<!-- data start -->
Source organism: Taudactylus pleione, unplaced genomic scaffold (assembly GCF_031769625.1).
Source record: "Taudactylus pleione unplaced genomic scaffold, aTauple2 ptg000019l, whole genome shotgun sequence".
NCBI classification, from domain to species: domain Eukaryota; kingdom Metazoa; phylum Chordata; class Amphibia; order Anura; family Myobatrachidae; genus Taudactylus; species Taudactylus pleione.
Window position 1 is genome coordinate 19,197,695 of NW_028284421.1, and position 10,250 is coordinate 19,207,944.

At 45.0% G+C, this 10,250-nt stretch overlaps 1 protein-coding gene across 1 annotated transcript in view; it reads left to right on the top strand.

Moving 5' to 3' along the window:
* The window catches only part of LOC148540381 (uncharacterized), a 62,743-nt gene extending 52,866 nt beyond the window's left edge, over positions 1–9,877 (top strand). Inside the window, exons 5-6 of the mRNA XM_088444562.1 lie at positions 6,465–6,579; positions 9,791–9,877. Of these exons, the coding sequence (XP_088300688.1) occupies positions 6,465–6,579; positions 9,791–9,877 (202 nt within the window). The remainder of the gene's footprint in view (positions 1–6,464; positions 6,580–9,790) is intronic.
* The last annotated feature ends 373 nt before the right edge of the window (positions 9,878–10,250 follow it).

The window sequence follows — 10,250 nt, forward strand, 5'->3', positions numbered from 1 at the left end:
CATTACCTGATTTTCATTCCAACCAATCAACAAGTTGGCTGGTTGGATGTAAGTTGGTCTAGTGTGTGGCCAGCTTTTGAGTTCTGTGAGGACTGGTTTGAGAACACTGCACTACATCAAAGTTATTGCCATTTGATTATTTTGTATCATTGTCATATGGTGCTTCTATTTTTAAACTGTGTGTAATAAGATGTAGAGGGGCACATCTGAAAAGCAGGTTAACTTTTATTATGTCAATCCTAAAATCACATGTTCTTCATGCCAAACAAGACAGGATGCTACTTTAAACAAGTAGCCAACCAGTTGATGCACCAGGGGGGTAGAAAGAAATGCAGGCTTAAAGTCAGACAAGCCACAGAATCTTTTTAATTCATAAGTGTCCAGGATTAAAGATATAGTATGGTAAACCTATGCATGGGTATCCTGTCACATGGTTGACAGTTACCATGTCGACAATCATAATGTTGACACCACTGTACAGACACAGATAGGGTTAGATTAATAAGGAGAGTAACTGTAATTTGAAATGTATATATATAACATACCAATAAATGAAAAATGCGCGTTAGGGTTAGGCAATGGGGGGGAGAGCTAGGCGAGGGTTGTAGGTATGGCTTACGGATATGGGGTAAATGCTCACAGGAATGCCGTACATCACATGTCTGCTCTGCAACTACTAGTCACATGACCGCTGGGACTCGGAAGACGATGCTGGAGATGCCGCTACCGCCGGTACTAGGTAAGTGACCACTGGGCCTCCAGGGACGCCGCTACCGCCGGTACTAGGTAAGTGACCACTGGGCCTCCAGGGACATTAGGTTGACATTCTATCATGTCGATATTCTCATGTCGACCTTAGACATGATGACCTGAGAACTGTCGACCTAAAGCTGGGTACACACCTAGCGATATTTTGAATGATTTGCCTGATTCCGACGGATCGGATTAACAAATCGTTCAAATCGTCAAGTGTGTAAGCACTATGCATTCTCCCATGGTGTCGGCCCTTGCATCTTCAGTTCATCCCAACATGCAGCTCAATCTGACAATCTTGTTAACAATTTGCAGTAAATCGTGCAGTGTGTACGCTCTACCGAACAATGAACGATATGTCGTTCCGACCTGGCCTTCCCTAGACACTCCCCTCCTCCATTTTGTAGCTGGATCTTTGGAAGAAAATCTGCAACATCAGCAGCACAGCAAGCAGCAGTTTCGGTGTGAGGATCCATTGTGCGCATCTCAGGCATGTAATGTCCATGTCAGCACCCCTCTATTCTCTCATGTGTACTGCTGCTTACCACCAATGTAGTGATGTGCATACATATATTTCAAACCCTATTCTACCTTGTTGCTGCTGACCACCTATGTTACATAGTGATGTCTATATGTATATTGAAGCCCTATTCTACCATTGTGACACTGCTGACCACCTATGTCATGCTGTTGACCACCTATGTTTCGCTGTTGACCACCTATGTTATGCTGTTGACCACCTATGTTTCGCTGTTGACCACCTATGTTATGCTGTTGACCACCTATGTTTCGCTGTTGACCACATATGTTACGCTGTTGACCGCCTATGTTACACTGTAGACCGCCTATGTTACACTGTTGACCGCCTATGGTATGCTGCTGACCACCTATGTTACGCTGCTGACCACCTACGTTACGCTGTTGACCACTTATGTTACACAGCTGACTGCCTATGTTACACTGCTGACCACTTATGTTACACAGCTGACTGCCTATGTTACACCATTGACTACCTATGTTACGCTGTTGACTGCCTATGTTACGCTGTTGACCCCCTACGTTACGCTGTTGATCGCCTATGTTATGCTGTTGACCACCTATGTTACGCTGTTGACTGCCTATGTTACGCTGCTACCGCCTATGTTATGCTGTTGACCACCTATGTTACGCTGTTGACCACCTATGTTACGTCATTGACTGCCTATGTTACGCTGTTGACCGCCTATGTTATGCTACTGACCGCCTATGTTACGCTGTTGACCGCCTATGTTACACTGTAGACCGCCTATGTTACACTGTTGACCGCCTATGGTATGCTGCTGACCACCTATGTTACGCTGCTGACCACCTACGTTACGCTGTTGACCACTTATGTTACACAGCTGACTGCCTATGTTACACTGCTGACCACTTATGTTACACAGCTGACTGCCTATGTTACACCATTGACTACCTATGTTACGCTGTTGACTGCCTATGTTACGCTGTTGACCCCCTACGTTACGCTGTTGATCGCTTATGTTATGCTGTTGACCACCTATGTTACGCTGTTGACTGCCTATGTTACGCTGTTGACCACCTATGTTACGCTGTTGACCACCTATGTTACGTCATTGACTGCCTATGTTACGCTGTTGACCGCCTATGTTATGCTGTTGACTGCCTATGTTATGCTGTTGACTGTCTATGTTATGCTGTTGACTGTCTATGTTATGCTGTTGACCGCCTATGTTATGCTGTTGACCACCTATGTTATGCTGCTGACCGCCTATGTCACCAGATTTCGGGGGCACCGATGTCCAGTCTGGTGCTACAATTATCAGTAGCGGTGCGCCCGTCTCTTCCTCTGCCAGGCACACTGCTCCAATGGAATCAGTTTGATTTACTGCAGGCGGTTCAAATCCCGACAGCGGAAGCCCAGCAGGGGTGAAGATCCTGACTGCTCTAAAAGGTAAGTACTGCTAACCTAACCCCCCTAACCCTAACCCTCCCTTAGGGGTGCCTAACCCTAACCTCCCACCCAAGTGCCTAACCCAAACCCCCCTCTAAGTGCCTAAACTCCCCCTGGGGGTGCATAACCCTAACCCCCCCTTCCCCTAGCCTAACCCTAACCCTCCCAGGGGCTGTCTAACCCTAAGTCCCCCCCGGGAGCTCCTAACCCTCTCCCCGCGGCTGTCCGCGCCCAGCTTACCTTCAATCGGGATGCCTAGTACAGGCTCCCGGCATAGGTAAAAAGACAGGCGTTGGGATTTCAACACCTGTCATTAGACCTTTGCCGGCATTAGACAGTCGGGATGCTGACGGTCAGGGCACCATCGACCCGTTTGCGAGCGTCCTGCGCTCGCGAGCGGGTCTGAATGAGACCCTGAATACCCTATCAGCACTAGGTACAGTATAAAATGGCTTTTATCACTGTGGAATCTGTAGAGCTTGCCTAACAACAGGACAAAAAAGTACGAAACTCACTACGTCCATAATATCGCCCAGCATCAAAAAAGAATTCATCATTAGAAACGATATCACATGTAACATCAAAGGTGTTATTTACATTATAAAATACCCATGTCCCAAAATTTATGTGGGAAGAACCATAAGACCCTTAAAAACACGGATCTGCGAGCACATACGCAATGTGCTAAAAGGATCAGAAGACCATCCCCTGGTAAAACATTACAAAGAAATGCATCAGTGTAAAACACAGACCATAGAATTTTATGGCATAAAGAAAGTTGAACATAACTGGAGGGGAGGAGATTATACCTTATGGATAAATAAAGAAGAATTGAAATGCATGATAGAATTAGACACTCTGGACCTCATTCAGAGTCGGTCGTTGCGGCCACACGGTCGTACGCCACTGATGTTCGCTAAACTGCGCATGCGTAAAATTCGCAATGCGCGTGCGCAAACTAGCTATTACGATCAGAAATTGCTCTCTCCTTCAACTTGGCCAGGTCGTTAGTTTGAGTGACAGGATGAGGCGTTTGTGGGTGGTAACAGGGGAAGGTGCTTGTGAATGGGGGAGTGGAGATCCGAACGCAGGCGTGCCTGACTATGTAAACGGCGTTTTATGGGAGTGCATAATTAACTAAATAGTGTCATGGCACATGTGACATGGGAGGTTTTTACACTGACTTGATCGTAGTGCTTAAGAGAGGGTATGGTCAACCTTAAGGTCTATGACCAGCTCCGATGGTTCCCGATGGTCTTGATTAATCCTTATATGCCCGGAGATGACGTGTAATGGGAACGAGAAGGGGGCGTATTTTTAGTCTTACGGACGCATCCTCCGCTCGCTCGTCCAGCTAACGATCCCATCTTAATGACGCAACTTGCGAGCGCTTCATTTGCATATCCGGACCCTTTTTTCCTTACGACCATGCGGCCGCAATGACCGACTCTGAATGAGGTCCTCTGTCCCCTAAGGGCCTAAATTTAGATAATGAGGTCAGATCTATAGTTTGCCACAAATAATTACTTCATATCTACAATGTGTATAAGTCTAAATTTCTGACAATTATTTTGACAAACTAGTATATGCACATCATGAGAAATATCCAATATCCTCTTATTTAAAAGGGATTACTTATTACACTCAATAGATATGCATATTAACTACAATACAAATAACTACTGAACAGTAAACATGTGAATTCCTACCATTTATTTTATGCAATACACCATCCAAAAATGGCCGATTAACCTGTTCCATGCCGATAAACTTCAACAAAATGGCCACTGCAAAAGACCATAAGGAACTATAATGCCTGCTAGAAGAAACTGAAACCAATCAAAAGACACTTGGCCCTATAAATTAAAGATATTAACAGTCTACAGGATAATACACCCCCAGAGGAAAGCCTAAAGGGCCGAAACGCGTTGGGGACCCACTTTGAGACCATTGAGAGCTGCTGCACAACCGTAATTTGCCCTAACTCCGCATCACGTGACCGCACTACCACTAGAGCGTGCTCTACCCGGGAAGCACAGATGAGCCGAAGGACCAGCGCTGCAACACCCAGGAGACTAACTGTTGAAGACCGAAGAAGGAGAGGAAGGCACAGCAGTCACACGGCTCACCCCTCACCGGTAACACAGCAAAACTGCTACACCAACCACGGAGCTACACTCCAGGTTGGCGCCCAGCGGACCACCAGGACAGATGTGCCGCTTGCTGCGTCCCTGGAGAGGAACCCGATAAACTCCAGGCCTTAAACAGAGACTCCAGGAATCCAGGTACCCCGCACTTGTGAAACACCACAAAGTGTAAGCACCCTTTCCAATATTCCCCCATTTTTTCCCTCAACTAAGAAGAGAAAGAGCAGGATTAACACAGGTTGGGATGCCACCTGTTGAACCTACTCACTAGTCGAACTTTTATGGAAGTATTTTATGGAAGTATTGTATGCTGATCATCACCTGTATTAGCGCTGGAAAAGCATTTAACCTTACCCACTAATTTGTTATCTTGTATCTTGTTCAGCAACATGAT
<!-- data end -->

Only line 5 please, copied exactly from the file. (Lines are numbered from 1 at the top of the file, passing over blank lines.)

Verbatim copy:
At 45.0% G+C, this 10,250-nt stretch overlaps 1 protein-coding gene across 1 annotated transcript in view; it reads left to right on the top strand.